'Alligator' in New Orleans by buildingstudio
This affordable home arose out of the post-Katrina re-housing effort in New Orleans for an inner city neighborhood in dour need of new places to live. buildingstudio was working with an affluent client in Boulder, CO who voiced great concern for the lack of effort being made in New Orleans after the storm. As result we asked if they’d be willing to contribute toward an affordable home for a Katrina refugee. Not only did the clients generously give their own money, they invited their friends and colleagues to participate towards the cost of constructing an affordable home. The total sum contributed was $50,000.00. This generous contribution allows Neighborhood Housing Services, who promotes and markets low-cost properties in economically-strapped neighborhoods of New Orleans, to offer the house at a vastly reduced rate. buildingstudio, contributed its full design and coordination services as well.
Konrad Wachsmann Aeroplanehangar for the United States Air Force, 1950–1953 Photo: A. Laurenzo, Die Neue Sammlung – The International Design Museum Munich Model: Architekturmuseum der TU München
The Architecture Museum of the Technical University in Munich presents the work and ideas of Konrad Wachsmann in a contemporary context. The German born architect, who emigrated to the USA in 1941, saw prefabricated elements and assembly on site replacing conventional construction methods and created with his book ‘Turning Point of Building’ from 1959 a manifest of that age for the consistent industrialisation of architecture.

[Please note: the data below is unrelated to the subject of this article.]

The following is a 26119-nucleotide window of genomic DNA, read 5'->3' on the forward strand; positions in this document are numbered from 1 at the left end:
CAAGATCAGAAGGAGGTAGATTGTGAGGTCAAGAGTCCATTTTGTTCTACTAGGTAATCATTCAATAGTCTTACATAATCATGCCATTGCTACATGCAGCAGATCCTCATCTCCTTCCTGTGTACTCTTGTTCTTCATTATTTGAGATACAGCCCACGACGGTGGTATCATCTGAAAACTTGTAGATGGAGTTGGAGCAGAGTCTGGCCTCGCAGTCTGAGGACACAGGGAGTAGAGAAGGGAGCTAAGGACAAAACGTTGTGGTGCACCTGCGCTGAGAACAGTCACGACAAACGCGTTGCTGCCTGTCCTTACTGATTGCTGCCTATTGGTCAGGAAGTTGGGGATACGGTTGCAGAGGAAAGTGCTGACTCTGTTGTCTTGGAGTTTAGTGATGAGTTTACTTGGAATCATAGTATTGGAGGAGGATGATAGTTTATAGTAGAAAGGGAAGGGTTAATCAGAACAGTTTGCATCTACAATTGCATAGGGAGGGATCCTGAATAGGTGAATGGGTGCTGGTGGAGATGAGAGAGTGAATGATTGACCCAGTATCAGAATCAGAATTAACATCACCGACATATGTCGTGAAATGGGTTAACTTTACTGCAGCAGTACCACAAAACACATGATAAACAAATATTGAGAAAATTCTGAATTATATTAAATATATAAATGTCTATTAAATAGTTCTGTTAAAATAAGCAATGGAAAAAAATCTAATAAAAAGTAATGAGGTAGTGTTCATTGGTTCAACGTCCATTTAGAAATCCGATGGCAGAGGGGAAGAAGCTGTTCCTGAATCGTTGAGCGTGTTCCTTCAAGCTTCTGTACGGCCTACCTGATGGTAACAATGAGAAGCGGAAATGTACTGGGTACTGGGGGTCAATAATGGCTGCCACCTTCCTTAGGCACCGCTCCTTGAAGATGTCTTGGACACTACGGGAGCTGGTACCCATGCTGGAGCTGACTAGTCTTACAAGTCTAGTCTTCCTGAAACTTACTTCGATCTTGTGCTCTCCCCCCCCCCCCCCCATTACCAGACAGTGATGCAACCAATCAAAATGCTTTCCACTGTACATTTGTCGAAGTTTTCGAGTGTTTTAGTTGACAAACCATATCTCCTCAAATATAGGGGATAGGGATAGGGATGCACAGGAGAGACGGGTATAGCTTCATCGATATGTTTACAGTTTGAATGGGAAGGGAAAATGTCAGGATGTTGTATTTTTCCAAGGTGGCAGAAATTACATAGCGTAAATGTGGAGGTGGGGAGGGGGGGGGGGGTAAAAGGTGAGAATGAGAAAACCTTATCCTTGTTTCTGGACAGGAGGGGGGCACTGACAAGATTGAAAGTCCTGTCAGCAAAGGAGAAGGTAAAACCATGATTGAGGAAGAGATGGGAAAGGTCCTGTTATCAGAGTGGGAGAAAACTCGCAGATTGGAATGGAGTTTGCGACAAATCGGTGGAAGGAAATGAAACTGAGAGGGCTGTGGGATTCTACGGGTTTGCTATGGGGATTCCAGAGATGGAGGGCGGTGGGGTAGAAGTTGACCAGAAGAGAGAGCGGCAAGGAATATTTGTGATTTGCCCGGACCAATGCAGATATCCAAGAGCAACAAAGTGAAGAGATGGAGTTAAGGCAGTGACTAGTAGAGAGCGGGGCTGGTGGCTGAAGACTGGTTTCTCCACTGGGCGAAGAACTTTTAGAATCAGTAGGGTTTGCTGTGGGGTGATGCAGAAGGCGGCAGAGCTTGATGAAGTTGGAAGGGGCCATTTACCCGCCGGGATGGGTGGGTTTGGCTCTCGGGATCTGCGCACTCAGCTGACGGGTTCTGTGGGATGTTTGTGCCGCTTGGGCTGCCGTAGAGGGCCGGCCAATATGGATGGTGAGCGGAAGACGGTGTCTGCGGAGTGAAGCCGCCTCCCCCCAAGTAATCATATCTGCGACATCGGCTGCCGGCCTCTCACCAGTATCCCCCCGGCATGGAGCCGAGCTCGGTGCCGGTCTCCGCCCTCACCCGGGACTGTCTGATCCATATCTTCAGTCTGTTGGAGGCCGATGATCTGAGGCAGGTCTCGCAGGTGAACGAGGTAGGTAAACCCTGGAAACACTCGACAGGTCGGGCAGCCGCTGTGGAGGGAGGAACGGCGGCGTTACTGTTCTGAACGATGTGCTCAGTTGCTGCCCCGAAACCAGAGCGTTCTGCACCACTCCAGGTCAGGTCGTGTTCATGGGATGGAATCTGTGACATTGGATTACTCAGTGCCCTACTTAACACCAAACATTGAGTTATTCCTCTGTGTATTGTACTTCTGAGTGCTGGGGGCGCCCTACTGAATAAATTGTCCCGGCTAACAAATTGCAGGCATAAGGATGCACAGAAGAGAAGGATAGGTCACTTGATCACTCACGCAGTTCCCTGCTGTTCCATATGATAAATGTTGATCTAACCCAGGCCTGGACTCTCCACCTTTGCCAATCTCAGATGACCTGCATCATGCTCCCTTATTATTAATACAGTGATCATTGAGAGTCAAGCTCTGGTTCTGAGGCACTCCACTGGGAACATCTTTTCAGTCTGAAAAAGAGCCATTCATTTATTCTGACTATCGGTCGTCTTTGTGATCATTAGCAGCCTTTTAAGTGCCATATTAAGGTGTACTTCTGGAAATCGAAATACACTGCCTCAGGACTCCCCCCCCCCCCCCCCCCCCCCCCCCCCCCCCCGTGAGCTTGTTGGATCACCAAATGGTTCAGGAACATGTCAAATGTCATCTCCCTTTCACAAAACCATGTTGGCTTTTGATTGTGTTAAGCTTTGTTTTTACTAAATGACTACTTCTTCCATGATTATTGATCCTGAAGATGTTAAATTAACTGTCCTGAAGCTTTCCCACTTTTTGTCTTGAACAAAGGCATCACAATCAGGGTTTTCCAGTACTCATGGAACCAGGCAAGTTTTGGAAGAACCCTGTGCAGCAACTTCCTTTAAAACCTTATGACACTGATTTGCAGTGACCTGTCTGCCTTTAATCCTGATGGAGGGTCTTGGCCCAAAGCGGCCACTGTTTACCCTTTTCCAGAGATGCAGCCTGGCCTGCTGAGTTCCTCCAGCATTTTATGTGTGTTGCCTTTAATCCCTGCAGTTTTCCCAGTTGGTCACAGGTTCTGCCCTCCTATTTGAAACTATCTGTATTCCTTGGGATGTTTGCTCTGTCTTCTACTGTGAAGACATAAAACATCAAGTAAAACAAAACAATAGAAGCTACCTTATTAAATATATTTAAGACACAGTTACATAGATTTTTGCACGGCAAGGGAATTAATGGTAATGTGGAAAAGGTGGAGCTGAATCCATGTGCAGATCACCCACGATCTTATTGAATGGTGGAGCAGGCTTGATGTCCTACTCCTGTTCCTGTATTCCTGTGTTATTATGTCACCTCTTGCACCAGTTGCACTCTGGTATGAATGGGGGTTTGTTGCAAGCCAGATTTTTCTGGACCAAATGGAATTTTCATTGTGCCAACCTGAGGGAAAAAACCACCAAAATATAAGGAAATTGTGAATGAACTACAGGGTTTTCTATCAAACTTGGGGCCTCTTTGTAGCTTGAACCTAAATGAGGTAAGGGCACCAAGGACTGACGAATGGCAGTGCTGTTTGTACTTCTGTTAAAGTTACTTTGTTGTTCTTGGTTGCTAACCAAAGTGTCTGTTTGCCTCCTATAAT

The exhibition will be open until 13 June 2010. In conjunction with the exhibition Prof. Matthias Kohler from Gramazio & Kohler, Architektur und Digitale Fabrikation, ETH Zurich, will be speaking on digital production methods on 10 June.
Alexander Graham Bell Tetrahedral-Tower Benin Bhreagh | Canada, 1907 Photo: A. Laurenzo, Die Neue Sammlung – The International Design Museum Munich Model: Architekturmuseum der TU München
“It is only since the use of computerised design and manufacturing methods and the economic production of individually designed elements that industrialisation, prefabrication and modular construction have gained a new, future-orientated meaning since the 1990s. This can be seen, for example, in Foster + Partners’ glass roof at the British Museum, where all parts and intersections are different. A second section of the exhibition looks at the effects brought about by this turning point. Current system building and digital production methods can be explored in a walk-in model and the problems and possibilities found in the manufacturing of a virtually infinite variety of shapes are being highlighted.”
Gramazio & Kohler Architecture and Digital Fabrication, ETH Zurich Pike Loop, Installation in public space Manhattan/New York | USA, 2009 © Gramazio & Kohler, ETH Zurich
Exhibition at Pinakothek der Moderne in Munich
Exhibition at Pinakothek der Moderne in Munich
to the Pinakothek der Moderne website
The Making of Architonic Concept Space II by Gramazio & Kohler